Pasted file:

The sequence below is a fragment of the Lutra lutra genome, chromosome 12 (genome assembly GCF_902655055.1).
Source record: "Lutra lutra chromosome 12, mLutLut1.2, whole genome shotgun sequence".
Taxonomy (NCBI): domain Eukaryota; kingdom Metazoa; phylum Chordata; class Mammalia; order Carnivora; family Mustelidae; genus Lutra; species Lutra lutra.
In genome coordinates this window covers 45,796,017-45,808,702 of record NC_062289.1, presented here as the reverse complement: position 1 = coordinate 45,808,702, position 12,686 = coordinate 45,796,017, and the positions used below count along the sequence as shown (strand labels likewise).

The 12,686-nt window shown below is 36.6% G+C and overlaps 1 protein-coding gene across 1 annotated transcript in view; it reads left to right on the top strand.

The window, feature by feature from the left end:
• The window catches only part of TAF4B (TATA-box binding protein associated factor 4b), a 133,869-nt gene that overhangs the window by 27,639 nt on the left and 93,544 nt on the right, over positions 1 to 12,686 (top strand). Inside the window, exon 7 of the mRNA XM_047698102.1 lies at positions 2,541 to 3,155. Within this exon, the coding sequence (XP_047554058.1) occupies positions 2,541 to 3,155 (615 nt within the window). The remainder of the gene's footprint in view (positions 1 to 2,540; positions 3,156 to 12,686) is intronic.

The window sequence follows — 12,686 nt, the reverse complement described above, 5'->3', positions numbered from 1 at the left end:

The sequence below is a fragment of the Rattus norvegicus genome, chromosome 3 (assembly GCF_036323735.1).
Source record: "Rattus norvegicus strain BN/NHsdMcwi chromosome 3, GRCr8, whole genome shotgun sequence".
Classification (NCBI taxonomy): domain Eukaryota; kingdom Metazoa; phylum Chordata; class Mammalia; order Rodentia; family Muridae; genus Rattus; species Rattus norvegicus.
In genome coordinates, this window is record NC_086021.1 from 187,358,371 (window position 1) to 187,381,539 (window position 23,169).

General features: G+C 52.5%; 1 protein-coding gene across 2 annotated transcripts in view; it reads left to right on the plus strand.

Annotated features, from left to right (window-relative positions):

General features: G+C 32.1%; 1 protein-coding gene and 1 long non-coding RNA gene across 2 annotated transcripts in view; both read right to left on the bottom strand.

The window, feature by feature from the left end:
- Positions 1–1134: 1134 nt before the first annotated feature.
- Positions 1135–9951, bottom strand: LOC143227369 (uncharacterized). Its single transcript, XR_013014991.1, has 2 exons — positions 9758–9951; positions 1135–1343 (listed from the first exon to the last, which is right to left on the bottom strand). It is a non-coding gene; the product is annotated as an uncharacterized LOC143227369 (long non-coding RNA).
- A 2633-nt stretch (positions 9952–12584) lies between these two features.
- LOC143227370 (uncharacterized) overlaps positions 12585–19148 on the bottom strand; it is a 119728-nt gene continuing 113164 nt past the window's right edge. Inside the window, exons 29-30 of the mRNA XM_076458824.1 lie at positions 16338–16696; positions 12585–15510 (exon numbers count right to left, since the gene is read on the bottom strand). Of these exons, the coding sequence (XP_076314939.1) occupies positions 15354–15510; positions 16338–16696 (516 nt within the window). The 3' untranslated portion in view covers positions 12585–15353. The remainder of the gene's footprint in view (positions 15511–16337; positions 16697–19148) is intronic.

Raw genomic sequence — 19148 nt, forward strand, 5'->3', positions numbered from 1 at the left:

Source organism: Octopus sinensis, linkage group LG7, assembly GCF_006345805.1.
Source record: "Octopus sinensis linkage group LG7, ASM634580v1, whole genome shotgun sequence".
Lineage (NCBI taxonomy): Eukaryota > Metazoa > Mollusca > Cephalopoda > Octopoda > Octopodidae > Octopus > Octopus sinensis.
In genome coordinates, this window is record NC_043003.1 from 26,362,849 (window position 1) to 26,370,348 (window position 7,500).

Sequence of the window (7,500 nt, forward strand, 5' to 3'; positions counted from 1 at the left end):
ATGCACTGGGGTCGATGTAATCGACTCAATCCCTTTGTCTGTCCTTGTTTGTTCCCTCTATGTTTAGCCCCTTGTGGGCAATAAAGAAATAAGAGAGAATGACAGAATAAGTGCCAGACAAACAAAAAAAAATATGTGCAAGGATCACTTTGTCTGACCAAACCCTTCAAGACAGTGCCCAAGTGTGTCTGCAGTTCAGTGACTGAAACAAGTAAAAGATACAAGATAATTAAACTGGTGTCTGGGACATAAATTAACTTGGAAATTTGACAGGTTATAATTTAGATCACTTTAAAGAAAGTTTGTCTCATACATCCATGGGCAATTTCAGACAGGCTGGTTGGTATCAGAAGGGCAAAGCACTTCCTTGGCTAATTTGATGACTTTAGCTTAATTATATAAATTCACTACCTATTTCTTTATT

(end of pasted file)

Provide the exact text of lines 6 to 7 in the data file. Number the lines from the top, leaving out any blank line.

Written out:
The window, feature by feature from the left end:
• The window catches only part of TAF4B (TATA-box binding protein associated factor 4b), a 133,869-nt gene that overhangs the window by 27,639 nt on the left and 93,544 nt on the right, over positions 1 to 12,686 (top strand). Inside the window, exon 7 of the mRNA XM_047698102.1 lies at positions 2,541 to 3,155. Within this exon, the coding sequence (XP_047554058.1) occupies positions 2,541 to 3,155 (615 nt within the window). The remainder of the gene's footprint in view (positions 1 to 2,540; positions 3,156 to 12,686) is intronic.